Kids On TV music video

During a collaboration with Kids on TV's Scott Kerr, I was invited to create a video for their swan song. Tortuously immersed as I was in my Taking Shelter edit, I was grateful for the chance to crank something out quick, and also to foreground some of the very tackiest imagery from Hamilton schlock impresario Lionel Shenken.




"Prepare to face the power of the ultimate dimension!"


Yeah well I should have prepared better when I decided to edit 434 Canadian feature films into a single, feature-length narrative about aliens invading Canada. The project wound up taking up most of my time from 2007 to 2014, lasting through the disintegration of one day job, three major relationships and my mental health generally. But I am proud of the movie, and it has been talked about and shown a bit.




Another invitation from The 8 Fest, this time to orchestrate a triad of super 8 loop cartridge projectors to a live score by Fresh Snow. That one was not recorded for posterity, but later in the year the concept was remounted in cahoots with Several Futures, and presented at the Niagara Artists Centre. Improvising from a rough framework, my "film jockeying" took its cues from the musical moods at least as much as the other way around. My first crack at incorporating the movie machines themselves into the show.




Broken Puppy music video

I had been sitting on this Super 8 footage of the OM Festival for well over a decade. For a few years I had the notion it would make a good video for this song. Then I actually recorded the song. Then I made the video. Boom.




By Jonathan Culp and Several Futures

After working together with Several Futures on A New Place To Dwell, they gave me some footage they shot out of their car and asked if I could make a video out of it. This is that video. It is one of my occasional shots at giving form to abstraction, in this case playing with shifting colours over various fragments of image on multiple horizontal planes.




Broken Puppy music video

I was working for the animation society and I realized I hadn't ever made an animation. So I made this, shot on Super 8, my then-band's second rock video. Starring most of my exceedingly large Peanuts memorabilia collection - and myself, yes I operated the camera by remote and performed at the same time.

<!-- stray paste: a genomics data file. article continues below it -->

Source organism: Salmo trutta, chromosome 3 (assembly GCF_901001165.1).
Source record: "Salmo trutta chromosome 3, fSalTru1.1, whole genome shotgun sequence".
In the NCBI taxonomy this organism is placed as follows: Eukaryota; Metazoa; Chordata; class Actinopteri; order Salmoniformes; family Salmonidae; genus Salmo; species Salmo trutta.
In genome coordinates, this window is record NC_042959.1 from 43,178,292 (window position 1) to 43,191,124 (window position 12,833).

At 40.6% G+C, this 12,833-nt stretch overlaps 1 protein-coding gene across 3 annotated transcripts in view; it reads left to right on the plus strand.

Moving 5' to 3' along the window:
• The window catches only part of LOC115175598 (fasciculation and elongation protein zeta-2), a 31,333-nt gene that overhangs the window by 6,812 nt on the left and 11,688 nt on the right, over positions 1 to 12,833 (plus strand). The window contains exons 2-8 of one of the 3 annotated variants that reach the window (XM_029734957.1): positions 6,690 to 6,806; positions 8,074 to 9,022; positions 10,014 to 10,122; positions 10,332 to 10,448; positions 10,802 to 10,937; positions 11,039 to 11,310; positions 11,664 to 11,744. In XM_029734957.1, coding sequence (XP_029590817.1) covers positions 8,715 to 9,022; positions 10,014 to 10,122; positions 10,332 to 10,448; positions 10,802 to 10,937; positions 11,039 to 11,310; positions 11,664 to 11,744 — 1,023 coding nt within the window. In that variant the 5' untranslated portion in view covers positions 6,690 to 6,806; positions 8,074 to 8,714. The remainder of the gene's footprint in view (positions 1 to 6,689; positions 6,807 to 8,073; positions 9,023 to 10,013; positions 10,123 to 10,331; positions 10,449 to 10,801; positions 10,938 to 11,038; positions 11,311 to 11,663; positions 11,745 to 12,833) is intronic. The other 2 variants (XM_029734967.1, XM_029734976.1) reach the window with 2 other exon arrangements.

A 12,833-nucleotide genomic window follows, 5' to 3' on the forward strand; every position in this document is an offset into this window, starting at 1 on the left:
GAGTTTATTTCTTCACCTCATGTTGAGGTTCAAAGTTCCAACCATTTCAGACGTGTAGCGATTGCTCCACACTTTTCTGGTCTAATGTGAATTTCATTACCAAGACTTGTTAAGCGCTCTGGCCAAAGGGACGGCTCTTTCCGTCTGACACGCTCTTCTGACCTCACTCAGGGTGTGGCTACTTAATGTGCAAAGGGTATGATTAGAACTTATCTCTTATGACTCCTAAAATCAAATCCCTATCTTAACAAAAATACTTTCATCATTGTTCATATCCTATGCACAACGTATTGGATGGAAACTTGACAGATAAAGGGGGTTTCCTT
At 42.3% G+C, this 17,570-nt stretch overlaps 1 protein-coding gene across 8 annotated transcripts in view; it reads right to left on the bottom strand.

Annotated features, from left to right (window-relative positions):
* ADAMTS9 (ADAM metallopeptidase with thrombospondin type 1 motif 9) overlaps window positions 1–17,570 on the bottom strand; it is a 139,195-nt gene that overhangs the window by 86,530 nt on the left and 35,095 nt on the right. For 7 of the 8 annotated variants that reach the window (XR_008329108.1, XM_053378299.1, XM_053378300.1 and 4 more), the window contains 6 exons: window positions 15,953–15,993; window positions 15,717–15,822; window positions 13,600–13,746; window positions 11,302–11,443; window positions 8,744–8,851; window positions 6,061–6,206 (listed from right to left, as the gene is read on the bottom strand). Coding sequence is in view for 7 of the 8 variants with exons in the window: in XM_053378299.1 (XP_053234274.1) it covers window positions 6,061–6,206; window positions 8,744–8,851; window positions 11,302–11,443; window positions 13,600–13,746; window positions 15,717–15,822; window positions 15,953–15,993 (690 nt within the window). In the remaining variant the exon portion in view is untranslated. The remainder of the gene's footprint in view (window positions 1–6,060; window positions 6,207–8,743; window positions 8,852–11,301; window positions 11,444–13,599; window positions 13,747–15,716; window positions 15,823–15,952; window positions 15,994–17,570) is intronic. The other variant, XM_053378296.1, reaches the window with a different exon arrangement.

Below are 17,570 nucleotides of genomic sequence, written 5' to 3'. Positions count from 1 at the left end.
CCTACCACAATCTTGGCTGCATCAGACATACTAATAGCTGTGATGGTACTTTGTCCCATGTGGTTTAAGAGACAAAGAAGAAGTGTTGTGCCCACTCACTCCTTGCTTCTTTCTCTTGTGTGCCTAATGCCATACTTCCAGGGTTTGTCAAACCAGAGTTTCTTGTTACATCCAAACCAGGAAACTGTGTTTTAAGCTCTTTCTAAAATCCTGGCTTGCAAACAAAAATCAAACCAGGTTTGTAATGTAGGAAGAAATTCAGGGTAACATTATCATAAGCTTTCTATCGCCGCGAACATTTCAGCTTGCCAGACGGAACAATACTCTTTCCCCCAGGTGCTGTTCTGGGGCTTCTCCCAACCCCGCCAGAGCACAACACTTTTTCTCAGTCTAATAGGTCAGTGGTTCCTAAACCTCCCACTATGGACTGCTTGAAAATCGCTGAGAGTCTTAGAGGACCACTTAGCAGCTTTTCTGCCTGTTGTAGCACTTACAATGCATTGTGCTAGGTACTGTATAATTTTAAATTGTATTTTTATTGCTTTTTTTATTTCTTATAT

Broken Puppy rock video

The band's final video undergirds the lyric with a whole bunch of posterized Youtube clips of women kicking the shit out of men. Broken Puppy was disbanded soon after.




The Holy Gasp rock video

While cohabiting on Toronto Island, The Holy Gasp's conceptmaster Benjamin Hackman requested a beatnik-themed collage for their new song "Beat Wave." The first edit wasn't quite beaty enough, so I threw in an unusually dense layer of motion effects for spice.



By now exiled from Toronto, on disability for PTSD about 20 years too late, I was also gender questioning for the first time, also too late. Working through this stuff, I found an ingenious confess-and-purge exercise in Kate Bornstein's "My Gender Workbook." Then I learned that Phil Hoffman's Independent Imaging Retreat was an easy bike ride from Solstice festival. So I went there, learned 16mm camera and light meter, and shot and edited this bald litany of failure in a week. It has received a lot of positive feedback although it is most painful for me to watch.




My second multiscreen work and first installation grew from a batch of corporate training films I rescued from the Toronto Reference Library when they got rid of their 16mm collection. Taking Shelter having nearly driven me batty with its infernal microedits, I sought to move beyond my reflexive tight-wound mode by cutting longer chunks, then showing them side by side, on loops of differing length, in a circular formation. This simultaneously lightened my workload, while introducing new elements of chance and audience engagement. Completed on 16mm, and premiered at the In The Soil Arts Festival in St. Catharines.